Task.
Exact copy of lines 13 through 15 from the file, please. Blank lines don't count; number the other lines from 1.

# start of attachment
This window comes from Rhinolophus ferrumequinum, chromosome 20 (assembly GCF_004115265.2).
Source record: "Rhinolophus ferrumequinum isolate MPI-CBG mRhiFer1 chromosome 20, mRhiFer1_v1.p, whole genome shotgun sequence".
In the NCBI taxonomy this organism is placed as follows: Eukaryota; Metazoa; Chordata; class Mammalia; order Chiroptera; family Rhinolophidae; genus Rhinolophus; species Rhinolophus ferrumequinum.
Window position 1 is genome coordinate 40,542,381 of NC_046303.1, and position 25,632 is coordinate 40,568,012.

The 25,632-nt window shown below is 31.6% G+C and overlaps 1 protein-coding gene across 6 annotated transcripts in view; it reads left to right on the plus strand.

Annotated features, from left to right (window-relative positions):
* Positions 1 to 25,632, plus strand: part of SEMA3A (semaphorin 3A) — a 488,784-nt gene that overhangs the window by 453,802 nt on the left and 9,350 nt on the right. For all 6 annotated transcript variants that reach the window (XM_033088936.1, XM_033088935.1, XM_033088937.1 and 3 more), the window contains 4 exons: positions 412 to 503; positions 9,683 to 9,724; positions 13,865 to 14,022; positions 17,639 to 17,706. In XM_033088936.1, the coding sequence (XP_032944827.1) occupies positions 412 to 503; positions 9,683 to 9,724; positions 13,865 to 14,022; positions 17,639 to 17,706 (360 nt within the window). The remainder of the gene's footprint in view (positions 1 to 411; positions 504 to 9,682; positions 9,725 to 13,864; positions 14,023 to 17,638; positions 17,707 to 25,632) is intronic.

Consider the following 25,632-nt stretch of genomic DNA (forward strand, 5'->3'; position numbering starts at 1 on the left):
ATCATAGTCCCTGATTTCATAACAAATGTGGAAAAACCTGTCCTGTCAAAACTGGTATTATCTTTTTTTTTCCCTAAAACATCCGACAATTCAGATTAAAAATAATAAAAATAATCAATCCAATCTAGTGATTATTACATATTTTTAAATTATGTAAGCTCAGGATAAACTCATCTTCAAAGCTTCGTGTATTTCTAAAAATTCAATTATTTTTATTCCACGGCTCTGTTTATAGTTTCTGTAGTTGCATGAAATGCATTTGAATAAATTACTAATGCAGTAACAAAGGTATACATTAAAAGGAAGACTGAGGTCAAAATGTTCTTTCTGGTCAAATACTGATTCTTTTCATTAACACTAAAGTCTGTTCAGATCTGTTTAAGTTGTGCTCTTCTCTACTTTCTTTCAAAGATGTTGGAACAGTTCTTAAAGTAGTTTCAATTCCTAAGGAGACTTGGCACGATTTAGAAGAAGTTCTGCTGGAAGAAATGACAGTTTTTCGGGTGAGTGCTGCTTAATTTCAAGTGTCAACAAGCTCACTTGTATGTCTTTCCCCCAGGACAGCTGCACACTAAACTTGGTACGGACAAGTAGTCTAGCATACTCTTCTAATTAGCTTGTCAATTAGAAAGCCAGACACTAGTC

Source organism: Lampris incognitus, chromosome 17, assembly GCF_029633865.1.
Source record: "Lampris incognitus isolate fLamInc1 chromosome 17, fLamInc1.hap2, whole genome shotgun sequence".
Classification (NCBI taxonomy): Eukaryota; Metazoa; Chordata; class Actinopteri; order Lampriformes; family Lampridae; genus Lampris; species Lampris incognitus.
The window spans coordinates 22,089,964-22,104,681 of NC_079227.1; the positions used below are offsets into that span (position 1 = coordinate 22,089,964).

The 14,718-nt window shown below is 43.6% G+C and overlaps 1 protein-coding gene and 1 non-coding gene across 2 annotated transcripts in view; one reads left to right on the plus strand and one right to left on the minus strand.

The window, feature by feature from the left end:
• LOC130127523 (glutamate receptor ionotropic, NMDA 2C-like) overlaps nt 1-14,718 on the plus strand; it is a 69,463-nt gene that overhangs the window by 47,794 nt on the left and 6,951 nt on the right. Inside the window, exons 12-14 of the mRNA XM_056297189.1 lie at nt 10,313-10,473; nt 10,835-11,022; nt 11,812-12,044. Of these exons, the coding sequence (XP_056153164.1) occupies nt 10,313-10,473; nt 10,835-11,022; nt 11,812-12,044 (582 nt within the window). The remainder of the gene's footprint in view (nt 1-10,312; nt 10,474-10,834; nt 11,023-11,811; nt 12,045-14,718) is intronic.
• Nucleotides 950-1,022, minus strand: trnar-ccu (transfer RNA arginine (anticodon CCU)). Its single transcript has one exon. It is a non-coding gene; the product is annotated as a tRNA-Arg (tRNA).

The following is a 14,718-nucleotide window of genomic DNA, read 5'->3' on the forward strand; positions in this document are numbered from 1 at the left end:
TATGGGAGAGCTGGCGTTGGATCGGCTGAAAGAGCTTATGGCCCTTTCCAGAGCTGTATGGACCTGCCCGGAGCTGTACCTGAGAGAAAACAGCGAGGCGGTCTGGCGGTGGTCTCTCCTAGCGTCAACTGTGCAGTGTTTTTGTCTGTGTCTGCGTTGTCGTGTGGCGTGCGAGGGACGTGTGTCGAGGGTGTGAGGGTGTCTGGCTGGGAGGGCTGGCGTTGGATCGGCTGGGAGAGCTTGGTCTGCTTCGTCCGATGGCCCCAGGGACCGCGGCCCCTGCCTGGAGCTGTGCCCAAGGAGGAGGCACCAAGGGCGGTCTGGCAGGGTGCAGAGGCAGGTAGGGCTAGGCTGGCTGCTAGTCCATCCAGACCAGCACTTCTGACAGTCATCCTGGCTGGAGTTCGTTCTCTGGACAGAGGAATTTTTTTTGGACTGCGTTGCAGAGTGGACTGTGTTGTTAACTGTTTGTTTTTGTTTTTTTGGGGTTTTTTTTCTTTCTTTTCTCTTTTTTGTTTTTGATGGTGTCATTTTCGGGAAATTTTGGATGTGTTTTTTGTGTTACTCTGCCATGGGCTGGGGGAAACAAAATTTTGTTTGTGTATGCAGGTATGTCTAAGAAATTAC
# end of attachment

The window spans coordinates 22,089,964-22,104,681 of NC_079227.1; the positions used below are offsets into that span (position 1 = coordinate 22,089,964).

The 14,718-nt window shown below is 43.6% G+C and overlaps 1 protein-coding gene and 1 non-coding gene across 2 annotated transcripts in view; one reads left to right on the plus strand and one right to left on the minus strand.

The window, feature by feature from the left end: